Segments in this Video

Debate "Housekeeping" (03:12)


Moderator John Donvan frames the debate on whether Europe has declared war on American tech companies and introduces panelists.

Opening Statement For: Roslyn Layton (06:19)

American Enterprise Institute Visiting Scholar, Layton states that the E.U. has created well-intentioned but misguided regulatory policies, resulting in the need to declare war on American tech companies. She discusses effects of the GDPR and European tech progress.

Opening Statement Against: Ramesh Srinivasan (06:10)

UC Digital Cultures Lab Director and Founder, Srinivasan quotes Mark Zuckerberg's comments on the GDPR. He cites three reasons the E.U. is not declaring war on American tech companies and discusses the foundation of the internet.

Opening Statement For: Berin Szoka (06:25)

TechFreedom Founder and Director Szoka states that he loves Europe but it is a terrible place to build a business. Foreigners are coming to America because the country's digital technology framework allows success—permissionless innovation.

Opening Statement Against: Marietje Schaake (07:01)

Stanford Cyber Policy Center International Policy Director, Schaake states Europeans are sensitive to abuse of power, intrusion, and surveillance; regulation is about protecting fundamental rights and safeguarding security. Many Americans are open to the idea of more oversight in the digital economy.

E.U. Regulation and Silicon Valley (10:45)

Donvan summarizes opening statements. Szoka considers E.U. motives. Panelists disagree whether the E.U. is trying to make tech companies pliant and if it is jealous of Silicon Valley.

European Scoreboard (02:40)

Layton argues that E.U. regulations make it difficult for small business to grow; it is selective. Srinivasan counters that the GDPR influences a business ecosystem to emerge in relation to technology companies and policies.

Data Experimentation (07:56)

Srinivasan counters claims that requiring permissions and implementing data limitations targets business models. Szoka argues that the E.U. regulatory system is based on control. Schaake denies there is a focus on American tech companies.

Q/A: Europe as Protector (05:11)

Schaake argues that the discussion would occur in any society where disruption of old industry occurs. Layton counters that the GDPR makes experimentation of emergent technologies illegal.

Q/A: Who is Declaring War? (07:12)

In Europe, American companies are weaponizing European policy against one another; policymakers wage war against digital disruption. Srinivasan argues that European tech companies are innovative and that policy allows collaboration. Schaake questions the appearance of unregulated space.

Q/A: User Benefits (03:50)

Srinivasan states that the E.U. supports commonsense balance that is good for consumers and tech companies. Szoka argues that fear is the fundamental motivation behind regulation.

Q/A: Regulatory Harm? (04:56)

Some European laws violate the U.S. first amendment; smaller tech companies cannot afford regulations. Immediate removal of content that anyone suggests is harmful prohibits a significant amount of speech. Schakke argues that is an example of safeguarding principles, not the targeting of American companies.

Closing Statement For: Layton (02:36)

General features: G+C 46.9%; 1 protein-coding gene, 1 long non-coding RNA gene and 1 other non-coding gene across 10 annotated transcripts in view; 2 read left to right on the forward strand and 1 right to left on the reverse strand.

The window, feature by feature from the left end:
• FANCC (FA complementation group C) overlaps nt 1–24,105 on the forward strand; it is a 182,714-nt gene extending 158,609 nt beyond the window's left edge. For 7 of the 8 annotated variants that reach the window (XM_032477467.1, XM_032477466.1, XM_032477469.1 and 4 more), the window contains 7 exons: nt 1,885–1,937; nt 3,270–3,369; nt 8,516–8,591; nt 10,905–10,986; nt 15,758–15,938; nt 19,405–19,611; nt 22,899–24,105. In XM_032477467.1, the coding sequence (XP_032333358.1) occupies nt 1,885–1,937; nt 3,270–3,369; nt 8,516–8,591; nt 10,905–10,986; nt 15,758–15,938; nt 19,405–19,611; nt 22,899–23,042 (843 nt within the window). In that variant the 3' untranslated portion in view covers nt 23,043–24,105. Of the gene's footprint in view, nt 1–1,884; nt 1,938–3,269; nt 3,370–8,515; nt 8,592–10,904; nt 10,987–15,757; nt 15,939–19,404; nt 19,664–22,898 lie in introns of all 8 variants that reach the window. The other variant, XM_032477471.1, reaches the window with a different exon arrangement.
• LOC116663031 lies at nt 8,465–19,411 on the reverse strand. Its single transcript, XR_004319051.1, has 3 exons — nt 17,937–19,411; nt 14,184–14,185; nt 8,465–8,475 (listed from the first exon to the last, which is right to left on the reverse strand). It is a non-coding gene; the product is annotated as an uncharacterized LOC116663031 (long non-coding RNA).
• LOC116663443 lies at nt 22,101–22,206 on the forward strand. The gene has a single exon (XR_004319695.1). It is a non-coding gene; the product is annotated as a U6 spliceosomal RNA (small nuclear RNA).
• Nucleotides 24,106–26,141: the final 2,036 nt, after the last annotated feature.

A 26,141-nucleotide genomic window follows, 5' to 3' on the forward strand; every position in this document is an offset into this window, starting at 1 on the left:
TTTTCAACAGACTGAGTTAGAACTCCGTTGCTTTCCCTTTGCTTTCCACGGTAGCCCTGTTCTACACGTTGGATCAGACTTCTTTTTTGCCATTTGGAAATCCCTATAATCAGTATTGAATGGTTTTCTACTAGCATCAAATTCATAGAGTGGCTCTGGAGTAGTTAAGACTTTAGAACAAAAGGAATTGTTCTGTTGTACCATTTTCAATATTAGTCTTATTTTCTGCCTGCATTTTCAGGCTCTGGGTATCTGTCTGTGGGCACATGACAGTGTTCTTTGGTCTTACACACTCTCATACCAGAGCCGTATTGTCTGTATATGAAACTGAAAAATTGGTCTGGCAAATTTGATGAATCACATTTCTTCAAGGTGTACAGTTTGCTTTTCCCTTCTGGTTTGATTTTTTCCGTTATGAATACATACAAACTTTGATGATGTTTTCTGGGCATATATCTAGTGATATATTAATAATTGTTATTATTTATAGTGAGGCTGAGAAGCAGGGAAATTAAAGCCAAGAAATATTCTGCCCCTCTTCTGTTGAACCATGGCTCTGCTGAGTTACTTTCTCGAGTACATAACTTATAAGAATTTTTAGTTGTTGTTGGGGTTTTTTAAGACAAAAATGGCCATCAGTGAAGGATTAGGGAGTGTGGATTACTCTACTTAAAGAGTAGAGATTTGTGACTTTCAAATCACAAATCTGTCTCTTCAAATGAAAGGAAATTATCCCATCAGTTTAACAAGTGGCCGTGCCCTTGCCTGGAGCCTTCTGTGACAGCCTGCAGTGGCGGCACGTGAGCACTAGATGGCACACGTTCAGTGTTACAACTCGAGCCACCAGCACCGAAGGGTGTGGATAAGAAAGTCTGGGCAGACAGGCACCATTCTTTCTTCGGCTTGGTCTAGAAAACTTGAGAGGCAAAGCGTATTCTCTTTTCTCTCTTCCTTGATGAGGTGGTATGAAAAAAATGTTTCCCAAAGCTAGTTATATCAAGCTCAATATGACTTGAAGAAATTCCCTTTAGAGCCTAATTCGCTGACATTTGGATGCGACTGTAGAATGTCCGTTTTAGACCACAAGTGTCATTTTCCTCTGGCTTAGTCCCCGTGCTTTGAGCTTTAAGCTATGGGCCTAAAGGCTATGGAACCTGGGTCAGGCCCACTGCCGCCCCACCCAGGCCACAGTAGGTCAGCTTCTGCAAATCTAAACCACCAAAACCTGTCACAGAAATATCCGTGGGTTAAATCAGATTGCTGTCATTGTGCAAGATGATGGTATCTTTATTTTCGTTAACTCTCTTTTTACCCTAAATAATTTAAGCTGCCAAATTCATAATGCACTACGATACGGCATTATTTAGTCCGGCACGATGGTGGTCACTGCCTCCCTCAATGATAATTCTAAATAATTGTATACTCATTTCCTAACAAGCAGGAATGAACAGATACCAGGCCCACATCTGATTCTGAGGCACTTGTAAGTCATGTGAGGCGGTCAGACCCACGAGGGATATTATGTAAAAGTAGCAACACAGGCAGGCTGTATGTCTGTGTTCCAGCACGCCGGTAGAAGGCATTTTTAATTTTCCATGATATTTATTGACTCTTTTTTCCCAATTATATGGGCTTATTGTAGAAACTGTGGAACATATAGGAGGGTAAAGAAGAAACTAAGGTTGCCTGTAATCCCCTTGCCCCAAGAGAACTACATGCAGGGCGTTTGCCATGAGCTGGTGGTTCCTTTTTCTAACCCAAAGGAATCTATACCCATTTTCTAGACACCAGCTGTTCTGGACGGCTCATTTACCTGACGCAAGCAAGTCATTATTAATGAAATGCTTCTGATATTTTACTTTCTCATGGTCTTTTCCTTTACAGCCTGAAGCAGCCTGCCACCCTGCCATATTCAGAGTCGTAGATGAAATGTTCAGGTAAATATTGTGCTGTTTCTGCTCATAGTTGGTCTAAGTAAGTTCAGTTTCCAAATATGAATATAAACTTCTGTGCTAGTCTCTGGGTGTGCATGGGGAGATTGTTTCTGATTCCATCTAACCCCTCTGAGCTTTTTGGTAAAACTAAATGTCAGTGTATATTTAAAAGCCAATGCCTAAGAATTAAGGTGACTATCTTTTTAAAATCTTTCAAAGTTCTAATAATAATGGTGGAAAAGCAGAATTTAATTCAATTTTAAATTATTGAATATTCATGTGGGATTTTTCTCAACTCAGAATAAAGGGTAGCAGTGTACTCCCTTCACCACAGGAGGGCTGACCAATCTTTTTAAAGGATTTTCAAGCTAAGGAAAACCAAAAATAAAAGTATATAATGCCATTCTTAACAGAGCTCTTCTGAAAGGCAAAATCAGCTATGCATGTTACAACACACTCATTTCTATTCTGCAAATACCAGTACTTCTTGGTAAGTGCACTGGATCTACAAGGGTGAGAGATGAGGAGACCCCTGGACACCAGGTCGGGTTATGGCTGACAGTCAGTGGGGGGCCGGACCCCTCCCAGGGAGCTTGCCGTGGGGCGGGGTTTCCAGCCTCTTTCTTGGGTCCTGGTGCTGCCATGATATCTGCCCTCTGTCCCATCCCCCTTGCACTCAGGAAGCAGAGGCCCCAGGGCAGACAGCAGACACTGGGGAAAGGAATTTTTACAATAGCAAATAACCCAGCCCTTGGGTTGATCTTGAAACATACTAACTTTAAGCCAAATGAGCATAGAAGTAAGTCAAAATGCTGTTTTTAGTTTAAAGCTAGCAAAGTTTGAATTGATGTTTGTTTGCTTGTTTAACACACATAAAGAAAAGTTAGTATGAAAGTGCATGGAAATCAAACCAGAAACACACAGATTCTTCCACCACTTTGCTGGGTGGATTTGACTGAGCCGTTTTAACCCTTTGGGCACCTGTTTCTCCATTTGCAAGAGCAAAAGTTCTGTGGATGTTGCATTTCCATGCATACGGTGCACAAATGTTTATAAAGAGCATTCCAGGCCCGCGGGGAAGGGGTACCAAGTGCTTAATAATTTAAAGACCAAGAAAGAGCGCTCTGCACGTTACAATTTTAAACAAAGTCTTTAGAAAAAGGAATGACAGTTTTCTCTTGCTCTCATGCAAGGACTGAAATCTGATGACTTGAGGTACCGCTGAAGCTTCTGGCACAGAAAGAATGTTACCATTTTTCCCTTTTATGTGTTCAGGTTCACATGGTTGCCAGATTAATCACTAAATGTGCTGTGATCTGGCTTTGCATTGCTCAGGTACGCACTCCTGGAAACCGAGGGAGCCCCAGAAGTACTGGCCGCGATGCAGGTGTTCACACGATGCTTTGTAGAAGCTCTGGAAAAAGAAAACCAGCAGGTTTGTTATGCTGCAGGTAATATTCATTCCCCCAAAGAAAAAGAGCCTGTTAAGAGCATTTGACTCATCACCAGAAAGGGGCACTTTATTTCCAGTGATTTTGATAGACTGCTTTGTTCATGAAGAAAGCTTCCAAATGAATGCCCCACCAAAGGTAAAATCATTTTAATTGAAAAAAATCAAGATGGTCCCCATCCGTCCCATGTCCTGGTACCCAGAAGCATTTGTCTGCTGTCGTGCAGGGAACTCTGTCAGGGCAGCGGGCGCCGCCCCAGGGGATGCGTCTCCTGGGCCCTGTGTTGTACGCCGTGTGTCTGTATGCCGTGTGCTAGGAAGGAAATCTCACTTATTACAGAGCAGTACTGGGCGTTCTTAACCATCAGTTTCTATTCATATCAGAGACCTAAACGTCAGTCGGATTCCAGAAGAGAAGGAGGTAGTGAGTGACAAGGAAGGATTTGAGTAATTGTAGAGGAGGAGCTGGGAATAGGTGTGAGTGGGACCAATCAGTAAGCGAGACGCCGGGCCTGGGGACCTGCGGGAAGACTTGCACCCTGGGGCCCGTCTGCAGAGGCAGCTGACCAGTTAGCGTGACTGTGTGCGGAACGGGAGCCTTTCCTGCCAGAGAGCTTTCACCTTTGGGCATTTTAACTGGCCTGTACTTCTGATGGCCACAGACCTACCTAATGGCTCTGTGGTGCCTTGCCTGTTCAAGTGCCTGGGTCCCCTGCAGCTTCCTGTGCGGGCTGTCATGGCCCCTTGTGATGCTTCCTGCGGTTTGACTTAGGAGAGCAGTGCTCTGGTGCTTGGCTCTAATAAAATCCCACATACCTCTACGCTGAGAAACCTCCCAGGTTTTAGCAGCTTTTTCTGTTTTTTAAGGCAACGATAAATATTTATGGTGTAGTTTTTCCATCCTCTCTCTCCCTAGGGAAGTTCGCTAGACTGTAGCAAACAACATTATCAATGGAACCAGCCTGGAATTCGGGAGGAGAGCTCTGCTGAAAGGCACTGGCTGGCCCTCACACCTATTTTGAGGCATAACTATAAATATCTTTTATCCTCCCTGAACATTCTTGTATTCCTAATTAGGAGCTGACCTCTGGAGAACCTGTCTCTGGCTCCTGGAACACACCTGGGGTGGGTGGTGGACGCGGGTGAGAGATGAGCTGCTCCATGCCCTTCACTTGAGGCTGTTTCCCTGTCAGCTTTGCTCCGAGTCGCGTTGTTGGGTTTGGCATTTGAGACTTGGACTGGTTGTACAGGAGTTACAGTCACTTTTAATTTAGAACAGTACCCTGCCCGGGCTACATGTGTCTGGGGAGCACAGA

Do policies actually do what they claim? People's trust in E.U. policies is at a low point. Policymakers want to control American tech companies.

Closing Statement Against: Srinivasan (02:19)

A poll suggests that Americans across the country support technology regulation. People want a balanced climate and companies are defining E.U. regulations.

Closing Statement For: Szoka (02:21)

Small tech companies cannot succeed in Europe; the E.U. does not make innovation possible. Regulations protect big businesses from disruption.

Closing Statement Against: Schaake (03:11)

Amsterdam has an innovative economy with a lively start-up sector. What is better for people? Maximizing profit is the main goal of shareholders.

Time to Vote (06:48)

Donvan instructs the audience to vote and thanks panelists for their participation. Panelists reflect on the future of tech regulation and its role in political platforms.

Audience Voting Results (01:06)

Pre-debate For: 30% - Against: 23% - Undecided: 47% Post-debate For: 30% - Against: 64% - Undecided: 6%

Credits: Europe Has Declared War on American Tech Companies: A Debate (00:09)

Credits: Europe Has Declared War on American Tech Companies: A Debate

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Europe Has Declared War on American Tech Companies: A Debate

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European regulators are challenging American technology companies, including Apple, Facebook, and Google, in a big way. Proponents of such challenges argue that these tech giants make billions of dollars while avoiding taxes, and that they engage in risky activities that jeopardize user privacy. Rules like the General Data Protection Regulation (GDPR), they contend, will return power to tech consumers and safeguard individuals' data, which will restore faith in Silicon Valley. Opponents of the GDPR and other rules argue that they will hurt tech companies and consumers as well. Silicon Valley was built on the idea that developers need the room and freedom to create without constraint, they contend, and strict regulation will stifle innovation and impede technological progress. Has Europe declared war on American tech companies?

Length: 91 minutes

Item#: FMK194706

ISBN: 978-1-64867-357-3

Copyright date: ©2019

Closed Captioned

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